particular factors which make these "tough legacy"
contracts less likely to be able to convert away from LIBOR and any
potential mitigants suggested by market participants to address the
- A "beta" forward-looking Term SONIA Reference Rate
("TSRR") is expected to be published for testing purposes
by end-Q1 2020.
- Market makers are encouraged to switch the convention for
Sterling interest rate swaps from LIBOR to SONIA on 2 March
- The end of Q1 2020 is targeted for key infrastructure to become
available from Treasury Management Systems and loan vendors to use
- ISDA protocol on IBOR Fallbacks for 2006 ISDA Definitions (the
"ISDA Protocol") is expected to be published by end-Q1
- Summary feedback on the RFRWG consultations on credit spread
adjustments for SONIA in cash products is expected to be published
in mid-Q2 2020.
- A cash legacy transition paper is expected to be published by
the RFRWG in Q2 2020 to assist participants in amending legacy
loans referencing LIBOR by Q1 2021.
- The expected target for adoption of the ISDA Protocol is end of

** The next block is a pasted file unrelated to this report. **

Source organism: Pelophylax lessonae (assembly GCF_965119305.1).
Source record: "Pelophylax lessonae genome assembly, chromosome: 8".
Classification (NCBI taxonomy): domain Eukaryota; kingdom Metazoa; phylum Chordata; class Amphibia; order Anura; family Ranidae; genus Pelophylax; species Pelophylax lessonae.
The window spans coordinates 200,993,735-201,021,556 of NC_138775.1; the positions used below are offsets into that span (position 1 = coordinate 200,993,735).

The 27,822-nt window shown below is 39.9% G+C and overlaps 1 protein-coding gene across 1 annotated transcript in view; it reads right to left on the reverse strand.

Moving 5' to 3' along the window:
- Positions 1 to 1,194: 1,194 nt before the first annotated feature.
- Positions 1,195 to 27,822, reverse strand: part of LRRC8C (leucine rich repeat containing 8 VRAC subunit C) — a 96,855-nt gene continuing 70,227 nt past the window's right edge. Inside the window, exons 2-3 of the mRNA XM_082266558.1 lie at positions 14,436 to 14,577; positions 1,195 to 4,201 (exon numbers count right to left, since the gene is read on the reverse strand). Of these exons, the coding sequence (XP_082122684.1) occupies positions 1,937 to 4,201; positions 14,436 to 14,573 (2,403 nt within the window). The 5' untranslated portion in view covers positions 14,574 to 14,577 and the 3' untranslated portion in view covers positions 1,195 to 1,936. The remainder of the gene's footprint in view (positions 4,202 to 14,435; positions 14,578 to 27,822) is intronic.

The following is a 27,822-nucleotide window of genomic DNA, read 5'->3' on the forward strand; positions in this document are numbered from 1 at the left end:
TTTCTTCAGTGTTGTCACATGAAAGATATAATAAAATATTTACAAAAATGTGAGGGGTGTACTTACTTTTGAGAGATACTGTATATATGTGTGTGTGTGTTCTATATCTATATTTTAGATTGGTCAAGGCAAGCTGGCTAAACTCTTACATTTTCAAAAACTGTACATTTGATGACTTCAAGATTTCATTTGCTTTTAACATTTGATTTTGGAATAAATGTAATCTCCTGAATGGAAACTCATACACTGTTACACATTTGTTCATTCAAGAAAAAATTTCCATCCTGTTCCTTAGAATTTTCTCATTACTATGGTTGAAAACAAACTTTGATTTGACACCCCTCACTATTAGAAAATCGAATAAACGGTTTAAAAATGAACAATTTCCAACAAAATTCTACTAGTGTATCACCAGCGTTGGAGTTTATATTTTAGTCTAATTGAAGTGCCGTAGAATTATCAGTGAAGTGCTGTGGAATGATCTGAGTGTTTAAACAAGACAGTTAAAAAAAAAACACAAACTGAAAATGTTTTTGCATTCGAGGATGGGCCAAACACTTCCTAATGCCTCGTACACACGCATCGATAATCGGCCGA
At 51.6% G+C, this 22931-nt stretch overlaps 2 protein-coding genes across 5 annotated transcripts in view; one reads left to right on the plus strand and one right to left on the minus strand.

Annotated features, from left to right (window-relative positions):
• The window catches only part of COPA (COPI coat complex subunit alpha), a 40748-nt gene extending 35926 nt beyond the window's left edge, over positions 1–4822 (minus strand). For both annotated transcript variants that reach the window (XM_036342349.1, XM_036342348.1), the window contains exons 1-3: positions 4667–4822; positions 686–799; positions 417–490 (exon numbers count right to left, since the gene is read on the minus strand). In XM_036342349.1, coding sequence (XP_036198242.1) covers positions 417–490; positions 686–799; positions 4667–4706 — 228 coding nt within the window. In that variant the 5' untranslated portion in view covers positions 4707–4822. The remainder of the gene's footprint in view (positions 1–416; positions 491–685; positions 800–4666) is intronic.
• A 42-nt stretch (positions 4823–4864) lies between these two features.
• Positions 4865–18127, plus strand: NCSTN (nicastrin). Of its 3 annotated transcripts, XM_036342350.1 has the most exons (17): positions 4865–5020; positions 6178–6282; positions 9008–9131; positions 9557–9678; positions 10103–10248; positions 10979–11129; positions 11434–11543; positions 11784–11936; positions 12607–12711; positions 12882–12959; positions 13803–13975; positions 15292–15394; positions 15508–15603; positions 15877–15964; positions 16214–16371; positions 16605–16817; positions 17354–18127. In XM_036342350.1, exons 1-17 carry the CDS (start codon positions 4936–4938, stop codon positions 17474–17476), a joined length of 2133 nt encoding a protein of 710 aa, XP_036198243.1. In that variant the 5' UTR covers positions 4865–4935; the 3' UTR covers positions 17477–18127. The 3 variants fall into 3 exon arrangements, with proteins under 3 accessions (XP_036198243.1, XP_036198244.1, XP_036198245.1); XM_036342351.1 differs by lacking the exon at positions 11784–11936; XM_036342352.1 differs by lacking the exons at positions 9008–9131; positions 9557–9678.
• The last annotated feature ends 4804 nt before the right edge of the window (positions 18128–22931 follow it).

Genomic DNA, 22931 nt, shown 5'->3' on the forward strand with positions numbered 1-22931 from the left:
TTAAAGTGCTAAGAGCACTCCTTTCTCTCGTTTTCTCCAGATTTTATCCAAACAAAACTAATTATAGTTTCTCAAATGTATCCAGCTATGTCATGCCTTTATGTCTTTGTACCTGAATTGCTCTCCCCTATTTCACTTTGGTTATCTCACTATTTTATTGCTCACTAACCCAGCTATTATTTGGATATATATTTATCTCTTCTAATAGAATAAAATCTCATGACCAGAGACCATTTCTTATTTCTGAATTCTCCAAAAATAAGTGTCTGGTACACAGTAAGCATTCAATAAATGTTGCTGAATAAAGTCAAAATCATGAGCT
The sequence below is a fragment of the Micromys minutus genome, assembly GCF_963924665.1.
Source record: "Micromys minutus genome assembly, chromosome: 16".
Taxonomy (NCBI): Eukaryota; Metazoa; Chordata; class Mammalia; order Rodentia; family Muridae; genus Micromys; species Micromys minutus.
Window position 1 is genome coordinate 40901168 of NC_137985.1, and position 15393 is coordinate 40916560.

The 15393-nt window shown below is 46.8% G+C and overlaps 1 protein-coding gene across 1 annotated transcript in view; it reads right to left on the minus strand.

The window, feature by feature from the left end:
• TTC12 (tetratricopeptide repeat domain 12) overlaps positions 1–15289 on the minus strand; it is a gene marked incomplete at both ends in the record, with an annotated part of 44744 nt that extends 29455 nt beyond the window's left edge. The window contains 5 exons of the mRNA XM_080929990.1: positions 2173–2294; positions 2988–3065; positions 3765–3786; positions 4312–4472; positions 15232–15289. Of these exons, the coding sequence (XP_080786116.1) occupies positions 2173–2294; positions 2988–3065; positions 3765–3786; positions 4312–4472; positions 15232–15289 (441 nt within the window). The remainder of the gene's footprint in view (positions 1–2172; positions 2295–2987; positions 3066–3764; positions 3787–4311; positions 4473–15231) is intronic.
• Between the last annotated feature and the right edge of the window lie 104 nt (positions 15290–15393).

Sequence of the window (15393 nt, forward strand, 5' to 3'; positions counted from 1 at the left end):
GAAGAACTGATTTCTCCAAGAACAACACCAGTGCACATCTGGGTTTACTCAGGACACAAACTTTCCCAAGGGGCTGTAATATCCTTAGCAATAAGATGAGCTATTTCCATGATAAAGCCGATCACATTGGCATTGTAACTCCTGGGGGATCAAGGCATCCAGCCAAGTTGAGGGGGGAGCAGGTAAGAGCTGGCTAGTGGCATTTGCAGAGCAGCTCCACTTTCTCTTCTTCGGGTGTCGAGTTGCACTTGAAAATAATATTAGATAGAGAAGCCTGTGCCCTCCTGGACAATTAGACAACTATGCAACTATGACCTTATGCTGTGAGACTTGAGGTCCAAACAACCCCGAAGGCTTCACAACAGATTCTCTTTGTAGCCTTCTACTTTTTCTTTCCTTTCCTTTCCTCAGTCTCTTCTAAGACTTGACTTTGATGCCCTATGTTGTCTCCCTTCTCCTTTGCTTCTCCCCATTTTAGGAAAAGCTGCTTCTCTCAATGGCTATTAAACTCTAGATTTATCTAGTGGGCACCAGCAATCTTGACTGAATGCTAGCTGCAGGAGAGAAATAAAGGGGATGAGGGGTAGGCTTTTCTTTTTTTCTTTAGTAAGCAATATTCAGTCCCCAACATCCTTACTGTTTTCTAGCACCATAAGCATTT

- Provisional live TSRR aimed to be published by administrators
in Q3 2020.
- Target for end of Q3 2020 for no more new GBP LIBOR cash
|CLARIFICATION OF CERTAIN
ISSUES IN 2020
|WHAT IS THE TERM SONIA
REFERENCE RATE AND IS IT APPLICABLE TO MY BUSINESS?
- In April 2017, the RFRWG recommended SONIA as their preferred
risk-free rate ("RFR") replacement for GBP LIBOR.
- Compounded SONIA has been traded in the derivatives market for
over 20 years. SONIA is an overnight interest rate that is
calculated using an average of the previous day's
Sterling-denominated deposit transactions. Compounded SONIA relies
on a compounding methodology to calculate SONIA over a longer
interest period. The daily values of SONIA throughout the relevant
interest period are compounded, with the calculated rate being set
a few days in advance of the payment date to allow for the payment
to be known in advance and settled.
- However, due to its backward looking nature, and the short
lag-time between the rate becoming known and payment becoming due,
Compounded SONIA may not be appropriate for all types of borrowers
- Smaller corporate, wealth and retail clients, for whom
simplicity and/or payment certainty is a key factor, may wish to
consider alternative rates, such as TSRR, which is a
forward-looking rate based on SONIA overnight indexed swap
- Trade and working capital products that use forward discounted
cash flows may require a forward- looking rate, as might export
finance and emerging market loan clients that require much more
time to make payments of interest.
- It will likely not be appropriate for Islamic finance products